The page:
CVS Health claims to have a commitment to wellness, but according to a recent lawsuit the Rhode Island based company also had a commitment to institutionalized racism: A class-action lawsuit filed by black and Hispanic former “store detectives” alleges that CVS management required them to racially profile minority customers, and subjected minority employees to racial slurs.
“(Supervisors) would give these directions even when there was no indication the black shopper was going to steal anything, and would never give such directions with regard to white shoppers,” the lawsuit said.
The suit was filed Wednesday in Manhattan, where the alleged misconduct took place. In addition to the company, several managers are named as defendants. A spokesperson for CVS Health told Reuters that they were shocked by the allegations and intended to fight them.
“We serve all communities and we do not tolerate any policy or practice that discriminates against any group,” she said.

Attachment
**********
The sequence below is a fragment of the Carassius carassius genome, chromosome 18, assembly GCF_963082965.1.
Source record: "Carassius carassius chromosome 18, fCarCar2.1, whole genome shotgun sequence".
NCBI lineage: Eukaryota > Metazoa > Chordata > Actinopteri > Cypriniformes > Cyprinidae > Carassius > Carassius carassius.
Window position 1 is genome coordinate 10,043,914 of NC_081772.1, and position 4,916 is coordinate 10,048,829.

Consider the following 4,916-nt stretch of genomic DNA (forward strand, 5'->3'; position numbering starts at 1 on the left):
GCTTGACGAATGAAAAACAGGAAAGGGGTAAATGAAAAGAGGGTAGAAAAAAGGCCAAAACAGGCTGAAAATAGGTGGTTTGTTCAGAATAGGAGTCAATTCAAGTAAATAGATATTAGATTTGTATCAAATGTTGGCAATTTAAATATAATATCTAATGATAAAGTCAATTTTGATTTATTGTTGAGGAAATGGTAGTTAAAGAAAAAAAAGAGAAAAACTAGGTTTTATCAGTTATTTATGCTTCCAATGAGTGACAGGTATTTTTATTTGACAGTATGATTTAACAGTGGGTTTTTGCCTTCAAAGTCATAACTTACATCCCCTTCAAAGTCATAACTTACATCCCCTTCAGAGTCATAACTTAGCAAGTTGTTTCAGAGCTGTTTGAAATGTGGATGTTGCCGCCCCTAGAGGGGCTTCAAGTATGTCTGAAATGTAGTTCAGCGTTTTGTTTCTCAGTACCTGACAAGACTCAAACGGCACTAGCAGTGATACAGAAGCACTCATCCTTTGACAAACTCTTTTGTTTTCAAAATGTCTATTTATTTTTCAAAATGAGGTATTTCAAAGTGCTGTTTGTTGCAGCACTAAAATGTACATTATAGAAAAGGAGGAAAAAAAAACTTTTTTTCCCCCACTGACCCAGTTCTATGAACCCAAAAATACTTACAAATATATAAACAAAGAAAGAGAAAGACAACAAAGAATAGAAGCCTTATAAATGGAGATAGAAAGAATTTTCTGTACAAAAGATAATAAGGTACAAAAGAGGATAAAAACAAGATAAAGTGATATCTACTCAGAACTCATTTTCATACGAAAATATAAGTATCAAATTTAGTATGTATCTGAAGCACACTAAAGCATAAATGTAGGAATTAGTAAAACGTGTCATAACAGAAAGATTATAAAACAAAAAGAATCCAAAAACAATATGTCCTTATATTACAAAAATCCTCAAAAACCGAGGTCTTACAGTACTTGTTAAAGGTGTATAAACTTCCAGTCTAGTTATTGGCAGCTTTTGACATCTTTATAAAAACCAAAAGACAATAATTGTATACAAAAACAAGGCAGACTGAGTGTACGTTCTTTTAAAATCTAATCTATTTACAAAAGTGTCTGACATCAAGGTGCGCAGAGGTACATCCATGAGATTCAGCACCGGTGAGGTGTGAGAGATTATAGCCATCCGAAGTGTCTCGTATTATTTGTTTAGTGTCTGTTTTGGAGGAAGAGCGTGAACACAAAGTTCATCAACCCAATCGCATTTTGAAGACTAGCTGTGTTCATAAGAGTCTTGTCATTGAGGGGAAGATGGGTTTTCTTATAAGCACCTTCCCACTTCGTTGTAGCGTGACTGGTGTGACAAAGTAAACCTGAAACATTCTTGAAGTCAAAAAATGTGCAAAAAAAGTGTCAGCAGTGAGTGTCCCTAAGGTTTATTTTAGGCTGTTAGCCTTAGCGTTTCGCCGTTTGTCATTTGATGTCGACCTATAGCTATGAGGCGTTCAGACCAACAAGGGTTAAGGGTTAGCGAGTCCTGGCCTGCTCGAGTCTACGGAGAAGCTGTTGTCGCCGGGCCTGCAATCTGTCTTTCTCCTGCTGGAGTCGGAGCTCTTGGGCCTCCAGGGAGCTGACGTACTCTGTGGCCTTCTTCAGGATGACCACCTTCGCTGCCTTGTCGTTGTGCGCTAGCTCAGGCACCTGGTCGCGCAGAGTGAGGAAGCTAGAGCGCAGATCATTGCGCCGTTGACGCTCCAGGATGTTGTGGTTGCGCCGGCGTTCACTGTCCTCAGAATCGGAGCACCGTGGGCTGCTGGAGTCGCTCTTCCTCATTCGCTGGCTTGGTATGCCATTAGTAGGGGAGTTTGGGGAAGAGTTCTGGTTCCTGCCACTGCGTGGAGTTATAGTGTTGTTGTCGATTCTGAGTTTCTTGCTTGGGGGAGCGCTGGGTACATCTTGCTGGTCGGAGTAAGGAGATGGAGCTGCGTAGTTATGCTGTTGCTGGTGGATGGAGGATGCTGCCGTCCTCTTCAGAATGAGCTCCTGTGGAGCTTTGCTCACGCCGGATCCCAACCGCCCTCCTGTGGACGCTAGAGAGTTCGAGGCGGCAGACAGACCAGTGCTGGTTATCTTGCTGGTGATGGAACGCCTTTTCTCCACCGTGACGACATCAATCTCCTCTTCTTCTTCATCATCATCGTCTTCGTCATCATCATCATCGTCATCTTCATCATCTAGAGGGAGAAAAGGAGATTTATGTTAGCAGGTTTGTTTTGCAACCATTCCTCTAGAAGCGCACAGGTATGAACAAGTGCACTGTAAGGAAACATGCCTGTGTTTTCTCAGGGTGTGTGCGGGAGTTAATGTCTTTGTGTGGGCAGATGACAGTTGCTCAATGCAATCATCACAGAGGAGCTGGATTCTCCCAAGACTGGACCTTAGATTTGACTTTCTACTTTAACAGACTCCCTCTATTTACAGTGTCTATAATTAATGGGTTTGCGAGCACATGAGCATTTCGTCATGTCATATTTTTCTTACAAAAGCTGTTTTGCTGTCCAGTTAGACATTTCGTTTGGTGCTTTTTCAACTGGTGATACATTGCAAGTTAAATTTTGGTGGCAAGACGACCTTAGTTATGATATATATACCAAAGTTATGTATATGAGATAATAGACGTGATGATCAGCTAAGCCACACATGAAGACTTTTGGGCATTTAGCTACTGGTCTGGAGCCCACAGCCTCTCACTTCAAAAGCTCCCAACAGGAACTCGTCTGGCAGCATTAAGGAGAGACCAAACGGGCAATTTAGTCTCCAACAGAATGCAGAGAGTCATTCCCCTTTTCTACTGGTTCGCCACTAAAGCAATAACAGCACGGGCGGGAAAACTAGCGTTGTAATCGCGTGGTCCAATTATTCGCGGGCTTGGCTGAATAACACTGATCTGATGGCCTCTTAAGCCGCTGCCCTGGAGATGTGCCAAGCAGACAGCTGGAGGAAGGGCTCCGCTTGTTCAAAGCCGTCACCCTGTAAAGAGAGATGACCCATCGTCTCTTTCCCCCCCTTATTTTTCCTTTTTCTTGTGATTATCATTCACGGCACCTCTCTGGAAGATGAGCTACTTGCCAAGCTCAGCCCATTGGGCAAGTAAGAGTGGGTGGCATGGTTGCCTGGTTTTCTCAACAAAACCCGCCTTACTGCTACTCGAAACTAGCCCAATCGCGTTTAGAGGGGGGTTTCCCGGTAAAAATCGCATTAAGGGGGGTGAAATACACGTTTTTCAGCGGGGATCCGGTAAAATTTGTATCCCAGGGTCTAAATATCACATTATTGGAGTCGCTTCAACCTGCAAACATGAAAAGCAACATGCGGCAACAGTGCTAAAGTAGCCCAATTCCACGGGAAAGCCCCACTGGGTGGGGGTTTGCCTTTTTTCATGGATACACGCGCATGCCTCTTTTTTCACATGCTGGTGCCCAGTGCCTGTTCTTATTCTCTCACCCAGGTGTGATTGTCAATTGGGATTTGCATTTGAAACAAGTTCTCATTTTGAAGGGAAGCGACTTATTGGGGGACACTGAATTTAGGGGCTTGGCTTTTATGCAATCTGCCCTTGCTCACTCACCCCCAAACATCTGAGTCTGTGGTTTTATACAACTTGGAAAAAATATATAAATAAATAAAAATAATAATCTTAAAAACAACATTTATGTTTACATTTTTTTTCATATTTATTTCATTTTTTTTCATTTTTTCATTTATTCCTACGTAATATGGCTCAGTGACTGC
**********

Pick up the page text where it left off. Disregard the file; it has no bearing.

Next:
The four plaintiffs also allege that they were addressed with racial slurs, and were fired for complaining about the discrimination. If true, the actions would likely be a violation of the New York Human Rights Law, as well a similar law in New York City intended to curb racial discrimination by employers. The lawsuit hinted that further claims would be added following a filing with the U.S. Equal Employment Opportunity Commission.
The four plaintiffs worked as “store detectives” in CVS stores as part of the loss prevention department, which retailers charge with curtailing theft. Typically, these employees roam retail stores in plain clothes, using training to identify signs of potential shoplifting. According to the plaintiffs (all of whom are black or Hispanic), their training amounted to “keep your eye on the black guy.”
The New York Times reports that the lawsuit claims that one of the defendants, Anthony Salvatore, routinely told subordinates that “black people always are the ones that are the thieves,” and that “lots of Hispanic people steal.” Another advised employees to watch black and Hispanic shoppers in order to “catch more cases,” indicating that they may have been uperating under a quota system.
“While there have been many high-profile shop-and-frisk cases filed by customers of large retailers in recent years,” David E. Gottlieb, a lawyer for the plaintiffs told the New York Times, “this is the first time a group of employees has banded together to provide an inside account and expose the blatant racial profiling policy at one of the largest retailers in the world.”